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Italian expert ‘transforms Al Wuayra site into archaeological laboratory’

By Saeb Rawashdeh - Dec 27,2017 - Last updated at Dec 27,2017

Al Wuayra site with the remains of the fortress on the hilltop (Photo courtesy of Andrea Vanni-Desideri)

AMMAN — From an archaeological and historical point of view, two features are the most important for the site: its isolation and its long-lasting human frequentation, noted Professor Andrea Vanni-Desideri, who teaches History of Settlements and Dwelling Systems at the Post-Graduate School for Archaeological Heritage at the University of Florence.

"Actually Al Wuayra site [an isolated area in Petra] works as an island: everything necessary for common use had to be brought to Al Wuayra from outside, the Italian scholar said. “ It means that whatever you find on the site has been purposely brought there through the only possible access crossing the Wadi Al Wuayra," he stressed.

On the contrary, the subtraction of materials is due, mostly if not completely, to natural factors such as land sliding, collapses and earthquakes, he continued.

“In other words, the site is a kind of closed universe of information and consequently of high archaeological significance,” Vanni-Desideri emphasised. "I think its protection should be one of the challenges in the future.”

Concerning the second factor, the nearly uninterrupted use of the site, spanning from Antiquity up to late Islamic time,  it means that it was chosen because of its isolation, reputed as useful to  different needs throughout its history, the scholar explained, adding that the use of the site has changed from time to time but always exploiting its isolation.  

It is a kind of site very difficult to investigate because of its physical conformation, the archaeologist said, adding that the activity of the mission also pointed out that sondages ( test pit to examine the stratigraphy ), if not carefully managed, can perturb the natural equilibrium of the site. 

“The managing of waste materials produced by archaeological excavations is very problematic and it needs a more acceptable behaviour in term of ‘ecology’, in order not to affect the landscape,” Vanni-Desideri highlighted.

“On the other hand, organising storage areas for such materials on the site is not feasible without blocking areas of possible archaeological interest. From my point of view it is also a question of respect of the country in which we are working,” he stressed.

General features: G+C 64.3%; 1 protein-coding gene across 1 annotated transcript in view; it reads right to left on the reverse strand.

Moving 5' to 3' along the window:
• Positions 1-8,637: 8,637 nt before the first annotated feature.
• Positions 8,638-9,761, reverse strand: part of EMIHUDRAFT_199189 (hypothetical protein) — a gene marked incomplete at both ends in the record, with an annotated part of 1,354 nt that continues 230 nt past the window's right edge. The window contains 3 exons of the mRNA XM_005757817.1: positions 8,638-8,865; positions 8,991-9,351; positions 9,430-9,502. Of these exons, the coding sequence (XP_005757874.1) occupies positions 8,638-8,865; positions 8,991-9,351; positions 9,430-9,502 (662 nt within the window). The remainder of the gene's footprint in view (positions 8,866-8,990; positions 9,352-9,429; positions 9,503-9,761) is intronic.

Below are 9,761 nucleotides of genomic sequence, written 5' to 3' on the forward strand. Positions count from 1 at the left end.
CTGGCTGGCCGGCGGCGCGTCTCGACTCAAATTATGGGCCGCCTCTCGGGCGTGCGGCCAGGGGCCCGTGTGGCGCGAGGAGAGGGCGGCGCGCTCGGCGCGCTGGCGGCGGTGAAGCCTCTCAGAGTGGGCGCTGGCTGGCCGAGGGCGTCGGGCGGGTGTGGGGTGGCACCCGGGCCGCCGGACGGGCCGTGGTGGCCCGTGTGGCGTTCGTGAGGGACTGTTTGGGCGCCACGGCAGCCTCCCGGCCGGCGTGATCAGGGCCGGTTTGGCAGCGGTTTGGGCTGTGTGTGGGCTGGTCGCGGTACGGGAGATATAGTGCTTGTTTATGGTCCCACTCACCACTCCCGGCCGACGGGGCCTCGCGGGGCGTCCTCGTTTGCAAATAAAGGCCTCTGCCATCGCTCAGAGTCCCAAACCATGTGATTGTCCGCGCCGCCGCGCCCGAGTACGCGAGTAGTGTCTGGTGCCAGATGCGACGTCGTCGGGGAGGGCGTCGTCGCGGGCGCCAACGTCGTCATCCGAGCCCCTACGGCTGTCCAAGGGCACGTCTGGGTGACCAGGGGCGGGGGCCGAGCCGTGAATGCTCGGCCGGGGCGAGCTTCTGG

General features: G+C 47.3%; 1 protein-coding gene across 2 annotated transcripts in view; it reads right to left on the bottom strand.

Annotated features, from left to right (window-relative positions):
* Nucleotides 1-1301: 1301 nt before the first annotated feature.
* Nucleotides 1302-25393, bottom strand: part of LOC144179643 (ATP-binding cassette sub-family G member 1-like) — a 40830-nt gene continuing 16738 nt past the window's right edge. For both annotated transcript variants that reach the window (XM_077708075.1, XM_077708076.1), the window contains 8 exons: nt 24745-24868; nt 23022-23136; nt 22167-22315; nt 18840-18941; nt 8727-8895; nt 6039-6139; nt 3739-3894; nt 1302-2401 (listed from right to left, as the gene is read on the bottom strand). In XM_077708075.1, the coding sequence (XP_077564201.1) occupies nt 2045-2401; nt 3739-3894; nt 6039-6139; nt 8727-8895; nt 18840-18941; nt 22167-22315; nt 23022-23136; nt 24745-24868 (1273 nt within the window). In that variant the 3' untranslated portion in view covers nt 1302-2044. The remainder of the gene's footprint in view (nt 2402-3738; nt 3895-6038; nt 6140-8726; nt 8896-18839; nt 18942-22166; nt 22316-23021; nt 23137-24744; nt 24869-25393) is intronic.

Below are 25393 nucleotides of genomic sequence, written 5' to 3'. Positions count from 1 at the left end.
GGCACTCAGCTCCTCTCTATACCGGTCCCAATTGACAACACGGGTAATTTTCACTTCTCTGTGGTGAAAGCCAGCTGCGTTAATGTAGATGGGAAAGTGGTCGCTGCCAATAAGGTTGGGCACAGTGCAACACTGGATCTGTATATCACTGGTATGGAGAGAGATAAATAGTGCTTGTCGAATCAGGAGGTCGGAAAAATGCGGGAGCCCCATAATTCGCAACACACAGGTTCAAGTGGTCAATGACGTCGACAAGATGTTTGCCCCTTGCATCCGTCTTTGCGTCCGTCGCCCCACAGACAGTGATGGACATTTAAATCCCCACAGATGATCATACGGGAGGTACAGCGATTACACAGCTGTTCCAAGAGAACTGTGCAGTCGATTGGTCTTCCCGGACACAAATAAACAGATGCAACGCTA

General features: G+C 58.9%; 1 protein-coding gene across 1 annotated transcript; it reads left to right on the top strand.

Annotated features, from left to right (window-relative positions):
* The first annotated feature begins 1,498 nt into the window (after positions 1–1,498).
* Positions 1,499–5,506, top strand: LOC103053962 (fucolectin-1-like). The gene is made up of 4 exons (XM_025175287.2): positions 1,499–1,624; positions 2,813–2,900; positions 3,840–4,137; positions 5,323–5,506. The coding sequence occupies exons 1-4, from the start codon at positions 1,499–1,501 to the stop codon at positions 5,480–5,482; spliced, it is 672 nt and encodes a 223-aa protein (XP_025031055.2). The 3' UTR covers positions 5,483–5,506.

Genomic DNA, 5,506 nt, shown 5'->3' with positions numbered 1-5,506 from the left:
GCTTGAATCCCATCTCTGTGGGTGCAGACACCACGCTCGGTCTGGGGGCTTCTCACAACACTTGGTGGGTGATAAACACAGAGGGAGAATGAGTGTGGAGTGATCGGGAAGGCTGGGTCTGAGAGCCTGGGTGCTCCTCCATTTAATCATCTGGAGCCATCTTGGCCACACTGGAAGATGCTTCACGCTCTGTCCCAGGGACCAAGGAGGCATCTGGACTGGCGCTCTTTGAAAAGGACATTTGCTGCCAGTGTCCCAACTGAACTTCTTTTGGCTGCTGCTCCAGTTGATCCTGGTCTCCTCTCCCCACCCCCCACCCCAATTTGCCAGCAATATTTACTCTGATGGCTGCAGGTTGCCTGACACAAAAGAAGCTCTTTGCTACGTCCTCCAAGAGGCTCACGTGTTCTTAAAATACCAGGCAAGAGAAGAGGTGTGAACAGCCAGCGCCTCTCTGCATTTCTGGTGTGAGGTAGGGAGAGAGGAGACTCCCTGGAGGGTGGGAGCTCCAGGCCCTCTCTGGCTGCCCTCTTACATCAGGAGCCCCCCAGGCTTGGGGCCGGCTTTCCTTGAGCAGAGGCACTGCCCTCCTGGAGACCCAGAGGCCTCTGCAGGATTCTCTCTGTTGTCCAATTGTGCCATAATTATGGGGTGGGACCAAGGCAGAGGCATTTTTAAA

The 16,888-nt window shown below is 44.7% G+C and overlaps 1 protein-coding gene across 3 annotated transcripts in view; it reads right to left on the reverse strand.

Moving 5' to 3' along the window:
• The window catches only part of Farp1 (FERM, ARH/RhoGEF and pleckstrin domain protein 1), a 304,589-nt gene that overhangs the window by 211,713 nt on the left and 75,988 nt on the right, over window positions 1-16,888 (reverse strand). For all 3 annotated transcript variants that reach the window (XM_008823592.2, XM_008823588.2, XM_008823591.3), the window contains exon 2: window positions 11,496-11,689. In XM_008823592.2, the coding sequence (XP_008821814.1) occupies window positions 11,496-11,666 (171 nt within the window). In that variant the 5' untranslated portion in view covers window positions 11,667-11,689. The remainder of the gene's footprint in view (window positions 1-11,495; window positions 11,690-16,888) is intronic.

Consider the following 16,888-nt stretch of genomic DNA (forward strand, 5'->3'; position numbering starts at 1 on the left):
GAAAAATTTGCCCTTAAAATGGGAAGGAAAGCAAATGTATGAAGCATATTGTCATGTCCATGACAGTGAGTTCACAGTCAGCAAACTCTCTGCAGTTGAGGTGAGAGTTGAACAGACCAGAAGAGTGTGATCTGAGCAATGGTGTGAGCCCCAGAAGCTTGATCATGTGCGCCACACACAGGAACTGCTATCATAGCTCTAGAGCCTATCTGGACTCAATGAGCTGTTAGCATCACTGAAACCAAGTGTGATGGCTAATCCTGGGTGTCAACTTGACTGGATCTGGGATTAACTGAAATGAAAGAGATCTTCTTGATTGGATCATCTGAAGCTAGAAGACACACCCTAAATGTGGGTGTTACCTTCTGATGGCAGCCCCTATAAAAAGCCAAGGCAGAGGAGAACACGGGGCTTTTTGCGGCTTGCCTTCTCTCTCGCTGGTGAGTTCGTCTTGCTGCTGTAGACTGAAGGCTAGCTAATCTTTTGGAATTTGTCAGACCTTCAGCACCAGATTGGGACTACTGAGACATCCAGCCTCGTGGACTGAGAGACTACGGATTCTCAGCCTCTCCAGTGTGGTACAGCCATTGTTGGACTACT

Noting that he always tries as much as possible not to leave to the local population the burden of additional problems, such as cleaning or restoring the landscape. 

Due to these reasons since 2011 Vanni-Desideri has applied a new methodology of research to the study of Al Wuayra in order to avoid deep sondages as much as possible, and since then the site has turned into a real laboratory to test more updated methodology of research. 

“We started applying the methods of ‘light archaeology’, since decades fruitfully used in Italy by mediaeval archaeologists of the University of Florence. Basically such method consists in a combined chrono-stratigraphic and typological reading of the quantity of positive and negative data available on the surface of the soils or in the still standing building,” the professor theorised and elaborated with his colleague Guido Vannini, director of the mission with whom the Mediaeval Petra Archaeological Mission started in 1986.

Eventual excavations are then postponed to the tuning up of precise scientific questions, he stated.

“During the Late Antique phase all the features of the isolated site were accentuated,” the archaeologist said, adding that “the original connection between the pierced rock access was cut out for a better control of the entrance”. 

The original dome like shape of the rock was consequently modified in order to instal a drawbridge, Vanni-Desideri continued, noting that the southern and northern ditches, altogether with the western glacis, up until now assigned to the crusaders, are a "late antique realisation". 

“In addition it is during this phase that they start to bring to the site the previously absent limestone blocks as a new building material. Rough and huge blocks of this material were used for the building up of a curtain wall, while the more compact nummulithic limestone was used for the architectural elements of unknown monuments,” Vanni-Desideri said.

Moreover, the recent discovery of a particular type of water device, unknown up until now in the area of Petra, and the identification of a rock cut chapel at Al Wuayra, could be important keys for the interpretation of a third controversial phase of the site and for the progressing of the research, the professor explained.

Despite a direct participation in 30-year -old project, Vanni-Desideri is still "eager" to continue: "As you can see, 30 years of research at Al Wuayra didn’t exhausted its archaeological potential.”


The next research, which will develop during the coming period years in collaboration with the Department of Antiquities and the Petra Archaeological Park, will face the major interpretation problems, above all the pre-Crusader phases, Vanni-Desideri highlighted.  

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